Syria rebels destroy bridges in anticipation of offensive

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Syrian opposition fighters blew up bridges Friday linking areas they control to government-held territories in northwestern Syria in anticipation of a military offensive against their last stronghold in the country, activists and a war monitor said.

The explosions rocked the area in al-Ghab plains, south of idlib and came after rebels detected government troop movement in the area, according to Rami Abdurrahman, head of the war monitoring Syrian Observatory for Human Rights.

Abdurrahman said two other bridges remain in the area and could be used by government forces to move in on the rebel stronghold.

Most of Idlib province and adjacent strips of Hama province remain in the hands of an assortment of armed groups, some Turkey-backed and others independent Islamist groups. But the strongest alliance of fighters is led by an al-Qaida-linked group that controls most of the area that is also home to some 3 million people.

Thousands of government troops and allied fighters have been amassing in areas surrounding Idlib while Russia, Syria's powerful ally, has said a military operation was necessary to weed out "terrorists" it blames for attacking its bases on the coast.

Turkey, which backs a number of opposition factions in Syria and has set up observation points that ring the rebel stronghold, has been seeking to curtail a full-scale offensive. Ankara fears a humanitarian and security crisis on its borders.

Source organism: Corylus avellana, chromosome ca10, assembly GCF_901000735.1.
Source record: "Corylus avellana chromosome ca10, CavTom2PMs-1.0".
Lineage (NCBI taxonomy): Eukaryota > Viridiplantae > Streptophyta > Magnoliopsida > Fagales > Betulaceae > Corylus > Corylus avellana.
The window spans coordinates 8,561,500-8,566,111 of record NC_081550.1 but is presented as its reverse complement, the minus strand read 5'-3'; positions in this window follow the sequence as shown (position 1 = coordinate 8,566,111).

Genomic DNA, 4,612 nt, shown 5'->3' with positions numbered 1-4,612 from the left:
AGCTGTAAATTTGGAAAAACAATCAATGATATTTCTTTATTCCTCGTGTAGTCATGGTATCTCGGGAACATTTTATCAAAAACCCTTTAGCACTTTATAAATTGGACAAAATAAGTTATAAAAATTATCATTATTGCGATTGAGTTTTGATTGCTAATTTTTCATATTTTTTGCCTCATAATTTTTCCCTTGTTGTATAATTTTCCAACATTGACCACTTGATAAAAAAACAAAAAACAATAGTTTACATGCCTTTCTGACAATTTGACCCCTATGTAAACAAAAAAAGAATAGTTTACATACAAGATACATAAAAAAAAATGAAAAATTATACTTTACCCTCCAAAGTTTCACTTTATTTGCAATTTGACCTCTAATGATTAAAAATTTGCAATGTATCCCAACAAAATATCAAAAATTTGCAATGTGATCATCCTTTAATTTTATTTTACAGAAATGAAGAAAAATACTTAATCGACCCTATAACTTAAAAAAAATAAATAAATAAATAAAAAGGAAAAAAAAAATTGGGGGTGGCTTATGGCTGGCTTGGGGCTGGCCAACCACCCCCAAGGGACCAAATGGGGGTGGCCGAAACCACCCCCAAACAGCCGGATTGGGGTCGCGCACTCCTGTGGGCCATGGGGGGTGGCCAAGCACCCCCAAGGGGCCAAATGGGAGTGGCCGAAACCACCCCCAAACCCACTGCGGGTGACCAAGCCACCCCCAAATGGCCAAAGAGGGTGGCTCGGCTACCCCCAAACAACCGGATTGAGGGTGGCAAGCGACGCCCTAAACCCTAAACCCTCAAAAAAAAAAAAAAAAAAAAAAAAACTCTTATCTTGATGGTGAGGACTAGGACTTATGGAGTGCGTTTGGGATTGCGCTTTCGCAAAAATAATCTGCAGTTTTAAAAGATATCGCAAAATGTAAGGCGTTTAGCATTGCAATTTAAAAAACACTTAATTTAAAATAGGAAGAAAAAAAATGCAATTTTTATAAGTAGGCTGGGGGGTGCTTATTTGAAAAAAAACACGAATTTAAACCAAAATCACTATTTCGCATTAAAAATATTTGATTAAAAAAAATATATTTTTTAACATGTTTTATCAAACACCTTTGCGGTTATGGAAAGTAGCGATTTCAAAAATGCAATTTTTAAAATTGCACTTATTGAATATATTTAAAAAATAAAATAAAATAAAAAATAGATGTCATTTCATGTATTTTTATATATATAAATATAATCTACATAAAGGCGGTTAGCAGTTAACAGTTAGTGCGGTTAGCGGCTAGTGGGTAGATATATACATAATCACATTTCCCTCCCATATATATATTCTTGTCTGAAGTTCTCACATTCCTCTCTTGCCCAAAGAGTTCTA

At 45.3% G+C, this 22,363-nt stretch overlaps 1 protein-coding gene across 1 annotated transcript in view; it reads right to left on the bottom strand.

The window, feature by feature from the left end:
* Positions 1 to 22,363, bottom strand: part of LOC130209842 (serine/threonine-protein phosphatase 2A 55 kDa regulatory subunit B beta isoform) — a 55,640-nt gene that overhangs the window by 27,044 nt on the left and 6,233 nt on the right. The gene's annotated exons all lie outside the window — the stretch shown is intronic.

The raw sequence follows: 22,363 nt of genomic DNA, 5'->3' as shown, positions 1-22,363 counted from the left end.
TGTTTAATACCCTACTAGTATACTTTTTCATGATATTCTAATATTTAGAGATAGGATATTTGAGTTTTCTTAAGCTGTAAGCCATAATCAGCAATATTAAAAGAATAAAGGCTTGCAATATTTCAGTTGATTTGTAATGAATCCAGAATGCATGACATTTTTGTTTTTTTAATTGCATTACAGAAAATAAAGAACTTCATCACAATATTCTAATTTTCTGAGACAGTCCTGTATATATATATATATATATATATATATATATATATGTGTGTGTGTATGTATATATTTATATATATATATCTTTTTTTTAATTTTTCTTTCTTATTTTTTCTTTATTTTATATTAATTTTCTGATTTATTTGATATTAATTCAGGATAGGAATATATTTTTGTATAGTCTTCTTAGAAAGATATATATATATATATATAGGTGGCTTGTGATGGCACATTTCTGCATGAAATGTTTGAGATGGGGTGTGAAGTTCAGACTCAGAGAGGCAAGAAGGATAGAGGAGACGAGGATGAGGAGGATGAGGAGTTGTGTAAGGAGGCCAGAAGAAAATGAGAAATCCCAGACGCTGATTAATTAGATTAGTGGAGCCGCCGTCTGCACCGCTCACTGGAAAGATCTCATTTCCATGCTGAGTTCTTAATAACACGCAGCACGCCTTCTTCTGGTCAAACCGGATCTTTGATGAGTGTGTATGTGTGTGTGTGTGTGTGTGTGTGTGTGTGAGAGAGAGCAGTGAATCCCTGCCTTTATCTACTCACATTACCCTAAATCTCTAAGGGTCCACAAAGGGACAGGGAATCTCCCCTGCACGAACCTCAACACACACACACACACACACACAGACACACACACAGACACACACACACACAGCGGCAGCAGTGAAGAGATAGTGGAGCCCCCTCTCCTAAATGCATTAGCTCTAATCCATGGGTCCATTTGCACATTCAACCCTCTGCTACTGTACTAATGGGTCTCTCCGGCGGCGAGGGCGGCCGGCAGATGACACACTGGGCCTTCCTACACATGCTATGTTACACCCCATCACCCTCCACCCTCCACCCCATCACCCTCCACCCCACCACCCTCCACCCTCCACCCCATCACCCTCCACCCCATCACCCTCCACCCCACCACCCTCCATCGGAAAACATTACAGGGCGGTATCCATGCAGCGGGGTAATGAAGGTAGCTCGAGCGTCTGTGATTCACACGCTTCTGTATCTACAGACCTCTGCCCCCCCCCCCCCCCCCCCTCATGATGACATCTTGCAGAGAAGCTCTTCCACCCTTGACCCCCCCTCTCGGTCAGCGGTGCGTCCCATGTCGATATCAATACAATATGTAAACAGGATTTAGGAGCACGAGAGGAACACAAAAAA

U.N. officials estimate an offensive would trigger a wave of displacement that could uproot up to 800,000 people. The area is already home to nearly 2 million displaced previously from other parts of Syria.

The Observatory said Turkey-backed rebels blew up the bridges as part of their reinforcement around the stronghold.

They have dug trenches, built berms and fortified their posts. Al-Qaida-linked authorities have also called on residents to take part in supporting the fighters, either through building reinforcements, volunteering to fight, or in field hospitals and kitchens to help men deployed on the frontline.

It also called on residents to take to the streets after Friday prayers against an offensive and in support of the fighters. Thousands protested in various towns in Idlib and Hama, denouncing threats of an attack and hailing the area's readiness to fight.

The campaign for Idlib is likely to be the last major theater of battle after seven years of brutal civil war.